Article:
Brad Dokken is a reporter and editor of the Herald's Sunday Northland Outdoors pages. Dokken joined the Herald company in November 1985 as a copy editor for Agweek magazine and joined the Herald staff in 1989. He worked as a copy editor in the features and news departments before becoming outdoors editor in 1998. He also writes a blog called Compass Points. A Roseau, Minn., native, Dokken is a graduate of Bemidji State University.
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North Dakota doesn't have a resident gray wolf population, but the eastern half of the state falls within the boundaries of what's known as the Western Great Lakes Distinct Population Segment, which includes gray wolves in Minnesota, Wisconsin and Michigan. Fringe states that partially fall within the boundary are North Dakota, South Dakota, Iowa and far northern Illinois.
Love them or hate them, few animals evoke stronger emotions than the gray wolf. Iconic without question, a symbol of wild places and revered by people who want them protected at all costs. But also a top-level predator, scorned by ag producers when wolves raid their livestock and despised by the hunters who believe wolves kill too many deer. There's no middle ground on wolves, it seems.
ROSEAU, Minn. -- Debbie Kujava says she stopped at Holiday Stationstores in Roseau, Minn., to get some pop after work one day early last week when she decided to pick up a few lottery tickets for the March 14 drawing. She bought the Jackpot Bundle, a package of lottery tickets that includes Powerball, Mega Millions, Gopher 5 and Lotto America. “I thought ‘What the heck, just give me the Jackpot Bundle,’ ” she said. “I put them in my coat pocket and forgot about them.” The morning after the drawing, Kujava says she decided to check the numbers.
At first glance, Jake Cosley says he wasn't quite sure what he was seeing Wednesday afternoon while snowmobiling on the Red River south of Pembina, N.D. It looked like a dead deer, but something else seemed to be going on, too, he said.
GRAND FORKS, N.D.—As a Coast Guard-licensed catfish guide, Brad Durick of Grand Forks uses technology to locate the whiskery denizens of the Red River's murky depths. These days, Durick runs a Humminbird Helix 10 G2N (which stands for "Generation 2 Networkable") depthfinder with MEGA Imaging on his guide boat. That's a big name for a unit with an abundance of bells and whistles, but suffice to say it does more than show water depth and blips on the screen that represent fish.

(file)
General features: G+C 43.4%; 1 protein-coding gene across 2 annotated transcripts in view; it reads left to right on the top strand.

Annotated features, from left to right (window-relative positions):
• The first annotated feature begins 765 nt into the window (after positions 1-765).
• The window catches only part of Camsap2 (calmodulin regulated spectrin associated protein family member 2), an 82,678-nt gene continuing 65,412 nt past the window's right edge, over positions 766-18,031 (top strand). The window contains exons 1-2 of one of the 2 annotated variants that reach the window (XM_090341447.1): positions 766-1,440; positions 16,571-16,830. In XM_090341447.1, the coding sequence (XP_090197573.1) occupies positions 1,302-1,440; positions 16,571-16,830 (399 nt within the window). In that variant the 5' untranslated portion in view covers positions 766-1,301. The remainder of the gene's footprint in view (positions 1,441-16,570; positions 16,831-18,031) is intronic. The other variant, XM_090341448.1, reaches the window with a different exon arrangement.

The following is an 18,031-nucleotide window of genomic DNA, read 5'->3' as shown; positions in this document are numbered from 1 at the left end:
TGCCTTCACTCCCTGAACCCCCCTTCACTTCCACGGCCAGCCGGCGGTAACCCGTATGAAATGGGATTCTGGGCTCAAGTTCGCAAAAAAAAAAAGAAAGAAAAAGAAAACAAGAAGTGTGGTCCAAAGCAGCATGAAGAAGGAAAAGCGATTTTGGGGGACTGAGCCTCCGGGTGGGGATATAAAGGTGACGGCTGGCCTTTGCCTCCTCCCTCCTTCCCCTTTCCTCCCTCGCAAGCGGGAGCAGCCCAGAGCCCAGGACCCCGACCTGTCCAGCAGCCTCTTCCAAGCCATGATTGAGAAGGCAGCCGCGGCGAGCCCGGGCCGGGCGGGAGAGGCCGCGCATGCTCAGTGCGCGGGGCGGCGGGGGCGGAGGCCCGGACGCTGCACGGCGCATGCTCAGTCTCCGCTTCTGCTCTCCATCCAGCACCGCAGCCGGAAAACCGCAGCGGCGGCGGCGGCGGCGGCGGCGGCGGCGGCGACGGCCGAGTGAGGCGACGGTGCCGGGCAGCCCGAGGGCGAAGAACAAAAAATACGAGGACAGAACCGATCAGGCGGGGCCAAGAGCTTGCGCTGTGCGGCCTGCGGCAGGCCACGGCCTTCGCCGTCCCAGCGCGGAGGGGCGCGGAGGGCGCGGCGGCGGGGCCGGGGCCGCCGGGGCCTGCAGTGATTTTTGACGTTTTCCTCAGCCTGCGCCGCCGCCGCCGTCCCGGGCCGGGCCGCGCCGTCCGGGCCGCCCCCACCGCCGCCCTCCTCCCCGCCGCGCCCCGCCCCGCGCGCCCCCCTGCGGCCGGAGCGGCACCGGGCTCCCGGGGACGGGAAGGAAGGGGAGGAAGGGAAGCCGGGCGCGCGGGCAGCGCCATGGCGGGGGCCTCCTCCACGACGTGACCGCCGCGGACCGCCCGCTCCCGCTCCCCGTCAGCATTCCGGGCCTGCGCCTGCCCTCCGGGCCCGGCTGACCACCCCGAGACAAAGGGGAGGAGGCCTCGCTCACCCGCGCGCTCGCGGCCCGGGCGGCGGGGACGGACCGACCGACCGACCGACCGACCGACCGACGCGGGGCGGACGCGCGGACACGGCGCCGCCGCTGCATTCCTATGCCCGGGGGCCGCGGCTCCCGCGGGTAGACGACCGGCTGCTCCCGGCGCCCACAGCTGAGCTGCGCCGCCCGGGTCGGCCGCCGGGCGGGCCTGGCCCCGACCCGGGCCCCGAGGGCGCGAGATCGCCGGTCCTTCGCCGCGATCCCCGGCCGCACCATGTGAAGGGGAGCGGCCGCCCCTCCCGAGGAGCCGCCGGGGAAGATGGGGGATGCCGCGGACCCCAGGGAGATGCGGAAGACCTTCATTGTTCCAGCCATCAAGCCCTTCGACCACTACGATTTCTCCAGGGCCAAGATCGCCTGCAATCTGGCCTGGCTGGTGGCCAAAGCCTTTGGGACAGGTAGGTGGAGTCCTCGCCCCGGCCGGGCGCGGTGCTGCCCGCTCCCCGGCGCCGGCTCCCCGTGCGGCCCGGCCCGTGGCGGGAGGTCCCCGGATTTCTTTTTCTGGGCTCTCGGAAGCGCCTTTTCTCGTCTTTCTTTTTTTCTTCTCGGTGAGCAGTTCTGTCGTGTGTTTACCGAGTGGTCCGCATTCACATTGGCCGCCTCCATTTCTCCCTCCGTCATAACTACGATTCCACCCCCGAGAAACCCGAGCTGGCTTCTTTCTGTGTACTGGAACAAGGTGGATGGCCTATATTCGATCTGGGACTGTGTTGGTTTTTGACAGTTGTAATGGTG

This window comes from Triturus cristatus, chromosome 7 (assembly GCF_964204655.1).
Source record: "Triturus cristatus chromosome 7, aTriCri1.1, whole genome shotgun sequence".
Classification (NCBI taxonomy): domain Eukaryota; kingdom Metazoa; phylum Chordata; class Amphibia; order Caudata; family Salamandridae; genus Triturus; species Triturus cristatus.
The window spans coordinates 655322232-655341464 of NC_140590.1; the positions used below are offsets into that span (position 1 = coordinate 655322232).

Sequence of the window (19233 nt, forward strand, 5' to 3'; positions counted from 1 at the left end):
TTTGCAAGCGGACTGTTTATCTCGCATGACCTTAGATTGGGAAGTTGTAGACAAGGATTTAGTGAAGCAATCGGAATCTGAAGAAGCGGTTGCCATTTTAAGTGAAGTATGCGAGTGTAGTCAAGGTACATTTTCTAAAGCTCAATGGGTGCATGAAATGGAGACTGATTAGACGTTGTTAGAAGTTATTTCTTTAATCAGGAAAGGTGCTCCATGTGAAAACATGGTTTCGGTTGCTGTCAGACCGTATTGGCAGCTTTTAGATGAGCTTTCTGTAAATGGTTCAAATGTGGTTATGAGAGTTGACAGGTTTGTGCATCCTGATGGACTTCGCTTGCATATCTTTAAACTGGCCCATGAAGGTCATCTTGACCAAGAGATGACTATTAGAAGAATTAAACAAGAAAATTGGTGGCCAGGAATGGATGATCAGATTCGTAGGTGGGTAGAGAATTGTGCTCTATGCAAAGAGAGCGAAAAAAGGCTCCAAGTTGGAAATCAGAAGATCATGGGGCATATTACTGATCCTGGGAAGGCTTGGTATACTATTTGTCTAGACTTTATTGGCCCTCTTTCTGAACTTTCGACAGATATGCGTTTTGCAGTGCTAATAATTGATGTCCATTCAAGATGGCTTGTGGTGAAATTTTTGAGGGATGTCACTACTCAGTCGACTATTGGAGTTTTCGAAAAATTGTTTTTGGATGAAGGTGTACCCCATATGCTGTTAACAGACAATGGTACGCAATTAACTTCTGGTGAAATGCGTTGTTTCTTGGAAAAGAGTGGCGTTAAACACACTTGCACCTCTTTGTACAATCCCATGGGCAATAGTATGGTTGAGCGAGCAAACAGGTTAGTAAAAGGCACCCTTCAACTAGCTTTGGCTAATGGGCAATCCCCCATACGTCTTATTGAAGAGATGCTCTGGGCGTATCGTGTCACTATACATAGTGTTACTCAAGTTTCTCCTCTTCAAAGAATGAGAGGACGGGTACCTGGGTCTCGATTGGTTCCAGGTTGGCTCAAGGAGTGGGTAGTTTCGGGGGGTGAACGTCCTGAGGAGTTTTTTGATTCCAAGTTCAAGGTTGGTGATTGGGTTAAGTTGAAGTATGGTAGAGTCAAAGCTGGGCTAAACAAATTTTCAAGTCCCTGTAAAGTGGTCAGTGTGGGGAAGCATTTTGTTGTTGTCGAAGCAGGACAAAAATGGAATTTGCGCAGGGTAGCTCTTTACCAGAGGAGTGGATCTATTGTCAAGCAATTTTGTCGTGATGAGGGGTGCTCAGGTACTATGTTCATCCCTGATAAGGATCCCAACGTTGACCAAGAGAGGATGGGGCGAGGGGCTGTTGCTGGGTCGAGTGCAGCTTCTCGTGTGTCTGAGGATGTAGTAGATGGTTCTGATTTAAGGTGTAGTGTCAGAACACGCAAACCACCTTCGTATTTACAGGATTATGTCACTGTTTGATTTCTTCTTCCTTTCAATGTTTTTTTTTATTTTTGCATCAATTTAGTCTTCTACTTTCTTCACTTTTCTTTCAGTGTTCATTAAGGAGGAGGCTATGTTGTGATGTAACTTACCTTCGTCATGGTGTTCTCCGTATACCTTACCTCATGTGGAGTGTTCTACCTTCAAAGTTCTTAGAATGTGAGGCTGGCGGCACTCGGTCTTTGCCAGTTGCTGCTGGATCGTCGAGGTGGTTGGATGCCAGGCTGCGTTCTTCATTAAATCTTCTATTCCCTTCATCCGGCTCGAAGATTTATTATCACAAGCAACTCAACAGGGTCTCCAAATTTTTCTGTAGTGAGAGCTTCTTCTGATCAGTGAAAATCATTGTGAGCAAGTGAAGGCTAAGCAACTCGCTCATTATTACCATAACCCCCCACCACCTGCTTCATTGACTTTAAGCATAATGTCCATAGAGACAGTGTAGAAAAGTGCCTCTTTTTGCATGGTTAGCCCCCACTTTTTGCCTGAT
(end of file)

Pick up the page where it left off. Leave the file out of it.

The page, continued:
Dr. Kayla Odegard, of Grand Forks, N.D., shot this moose with a bow Sept. 14 while hunting between Rock Lake and Sarles, N.D. According to her dad, Dr. Rick Odegard, she drew one of the once-in-a-lifetime tags the first time she applied.
If you hunt big game in Minnesota or have a fascination with record-book deer, moose, elk or bear, this book's for you. Minnesota Official Measurers, a club dedicated to measuring and scoring record big game animals in the state, in 2014 purchased the "Minnesota Deer Classic Record Book," which for years had compiled the database of the state's top big game animals.
GRAND FORKS—Andy Schoneich isn't a duck hunter, but he loves wildlife and does the occasional woodcarving when he gets the time. Developing a passion for the old wooden decoys that duck hunters used before the days of molded plastic was a natural progression. "There's a large number of collectors of the old wooden hunting decoys," Schoneich said. "Some of these decoys have exceeded $1 million and sit in some pretty prestigious collections."
ROSEAU, Minn. — Jan Johnson knew the bear was in the area, and he knew it was big. He was right; it was. Johnson, of rural Roseau, toughed out a gloomy, rainy afternoon of bear hunting Oct. 1 and came home with a black bear that unofficially weighed 721 pounds live weight. Bears are scored by skull size rather than body weight, but Johnson's bear definitely is one of the heaviest bears to be taken in Minnesota in quite some time. Photos of the bear have been making the rounds in texts, emails and social media.
FOURTOWN, Minn. — The Minnesota Department of Natural Resources is working with the U.S. Fish and Wildlife Service on a land exchange that would allow ATVs to travel a short length of trail in Beltrami Island State Forest that currently is federally owned and off-limits to the vehicles. Opening up the .7-mile length of trail, which is bordered on both ends by DNR land, to motorized use would provide a connection between northern parts of the forest and areas farther south near Fourtown.